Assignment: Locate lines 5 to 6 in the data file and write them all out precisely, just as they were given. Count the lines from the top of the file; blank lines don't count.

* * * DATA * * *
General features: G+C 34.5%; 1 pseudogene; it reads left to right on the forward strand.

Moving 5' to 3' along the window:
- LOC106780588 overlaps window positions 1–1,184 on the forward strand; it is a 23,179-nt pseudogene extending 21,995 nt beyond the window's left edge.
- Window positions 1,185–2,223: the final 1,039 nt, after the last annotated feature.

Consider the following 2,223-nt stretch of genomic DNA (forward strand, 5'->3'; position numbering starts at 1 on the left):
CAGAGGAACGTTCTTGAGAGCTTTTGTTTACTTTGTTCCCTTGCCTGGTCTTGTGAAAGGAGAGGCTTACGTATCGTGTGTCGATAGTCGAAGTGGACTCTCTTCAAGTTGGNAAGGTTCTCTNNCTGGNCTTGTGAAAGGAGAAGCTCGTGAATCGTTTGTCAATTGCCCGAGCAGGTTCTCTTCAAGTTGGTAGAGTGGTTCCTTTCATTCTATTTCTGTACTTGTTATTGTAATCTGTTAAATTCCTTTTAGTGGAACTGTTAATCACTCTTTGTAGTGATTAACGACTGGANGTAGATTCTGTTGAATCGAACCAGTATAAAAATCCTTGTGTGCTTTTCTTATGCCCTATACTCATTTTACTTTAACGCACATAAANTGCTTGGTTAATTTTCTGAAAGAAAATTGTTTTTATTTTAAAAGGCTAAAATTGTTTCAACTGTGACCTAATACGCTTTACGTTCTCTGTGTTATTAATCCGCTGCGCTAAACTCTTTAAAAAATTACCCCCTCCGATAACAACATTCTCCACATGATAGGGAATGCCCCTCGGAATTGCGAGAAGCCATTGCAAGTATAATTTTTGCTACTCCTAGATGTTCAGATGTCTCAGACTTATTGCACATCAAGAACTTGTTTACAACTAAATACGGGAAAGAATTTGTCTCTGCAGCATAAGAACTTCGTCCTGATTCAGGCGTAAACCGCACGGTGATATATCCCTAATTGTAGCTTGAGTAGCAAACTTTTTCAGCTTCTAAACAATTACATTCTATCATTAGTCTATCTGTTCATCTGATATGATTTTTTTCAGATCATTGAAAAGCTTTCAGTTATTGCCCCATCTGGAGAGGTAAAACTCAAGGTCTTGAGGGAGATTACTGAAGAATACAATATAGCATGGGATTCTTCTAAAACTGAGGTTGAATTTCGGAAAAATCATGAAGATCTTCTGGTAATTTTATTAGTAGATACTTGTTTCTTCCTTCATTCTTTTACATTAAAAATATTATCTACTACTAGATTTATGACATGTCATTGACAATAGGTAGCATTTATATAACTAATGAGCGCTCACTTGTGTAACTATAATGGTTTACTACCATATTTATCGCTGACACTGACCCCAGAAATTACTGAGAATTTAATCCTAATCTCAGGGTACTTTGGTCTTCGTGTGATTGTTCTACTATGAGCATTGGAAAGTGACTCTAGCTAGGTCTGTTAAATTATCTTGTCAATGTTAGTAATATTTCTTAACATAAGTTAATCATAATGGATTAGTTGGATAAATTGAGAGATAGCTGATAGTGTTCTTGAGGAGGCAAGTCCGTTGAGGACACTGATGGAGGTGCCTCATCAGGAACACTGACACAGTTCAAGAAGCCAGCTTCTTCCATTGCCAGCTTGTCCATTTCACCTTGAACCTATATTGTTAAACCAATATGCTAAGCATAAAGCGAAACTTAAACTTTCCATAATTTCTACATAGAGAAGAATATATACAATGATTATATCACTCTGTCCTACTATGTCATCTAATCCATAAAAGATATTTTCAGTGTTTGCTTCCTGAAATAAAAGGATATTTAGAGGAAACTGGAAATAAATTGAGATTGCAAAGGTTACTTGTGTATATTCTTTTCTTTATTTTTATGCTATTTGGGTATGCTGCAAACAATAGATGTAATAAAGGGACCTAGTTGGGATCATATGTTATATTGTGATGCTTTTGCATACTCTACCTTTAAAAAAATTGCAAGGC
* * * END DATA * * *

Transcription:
Consider the following 2,223-nt stretch of genomic DNA (forward strand, 5'->3'; position numbering starts at 1 on the left):
CAGAGGAACGTTCTTGAGAGCTTTTGTTTACTTTGTTCCCTTGCCTGGTCTTGTGAAAGGAGAGGCTTACGTATCGTGTGTCGATAGTCGAAGTGGACTCTCTTCAAGTTGGNAAGGTTCTCTNNCTGGNCTTGTGAAAGGAGAAGCTCGTGAATCGTTTGTCAATTGCCCGAGCAGGTTCTCTTCAAGTTGGTAGAGTGGTTCCTTTCATTCTATTTCTGTACTTGTTATTGTAATCTGTTAAATTCCTTTTAGTGGAACTGTTAATCACTCTTTGTAGTGATTAACGACTGGANGTAGATTCTGTTGAATCGAACCAGTATAAAAATCCTTGTGTGCTTTTCTTATGCCCTATACTCATTTTACTTTAACGCACATAAANTGCTTGGTTAATTTTCTGAAAGAAAATTGTTTTTATTTTAAAAGGCTAAAATTGTTTCAACTGTGACCTAATACGCTTTACGTTCTCTGTGTTATTAATCCGCTGCGCTAAACTCTTTAAAAAATTACCCCCTCCGATAACAACATTCTCCACATGATAGGGAATGCCCCTCGGAATTGCGAGAAGCCATTGCAAGTATAATTTTTGCTACTCCTAGATGTTCAGATGTCTCAGACTTATTGCACATCAAGAACTTGTTTACAACTAAATACGGGAAAGAATTTGTCTCTGCAGCATAAGAACTTCGTCCTGATTCAGGCGTAAACCGCACGGTGATATATCCCTAATTGTAGCTTGAGTAGCAAACTTTTTCAGCTTCTAAACAATTACATTCTATCATTAGTCTATCTGTTCATCTGATATGATTTTTTTCAGATCATTGAAAAGCTTTCAGTTATTGCCCCATCTGGAGAGGTAAAACTCAAGGTCTTGAGGGAGATTACTGAAGAATACAATATAGCATGGGATTCTTCTAAAACTGAGGTTGAATTTCGGAAAAATCATGAAGATCTTCTGGTAATTTTATTAGTAGATACTTGTTTCTTCCTTCATTCTTTTACATTAAAAATATTATCTACTACTAGATTTATGACATGTCATTGACAATAGGTAGCATTTATATAACTAATGAGCGCTCACTTGTGTAACTATAATGGTTTACTACCATATTTATCGCTGACACTGACCCCAGAAATTACTGAGAATTTAATCCTAATCTCAGGGTACTTTGGTCTTCGTGTGATTGTTCTACTATGAGCATTGGAAAGTGACTCTAGCTAGGTCTGTTAAATTATCTTGTCAATGTTAGTAATATTTCTTAACATAAGTTAATCATAATGGATTAGTTGGATAAATTGAGAGATAGCTGATAGTGTTCTTGAGGAGGCAAGTCCGTTGAGGACACTGATGGAGGTGCCTCATCAGGAACACTGACACAGTTCAAGAAGCCAGCTTCTTCCATTGCCAGCTTGTCCATTTCACCTTGAACCTATATTGTTAAACCAATATGCTAAGCATAAAGCGAAACTTAAACTTTCCATAATTTCTACATAGAGAAGAATATATACAATGATTATATCACTCTGTCCTACTATGTCATCTAATCCATAAAAGATATTTTCAGTGTTTGCTTCCTGAAATAAAAGGATATTTAGAGGAAACTGGAAATAAATTGAGATTGCAAAGGTTACTTGTGTATATTCTTTTCTTTATTTTTATGCTATTTGGGTATGCTGCAAACAATAGATGTAATAAAGGGACCTAGTTGGGATCATATGTTATATTGTGATGCTTTTGCATACTCTACCTTTAAAAAAATTGCAAGGC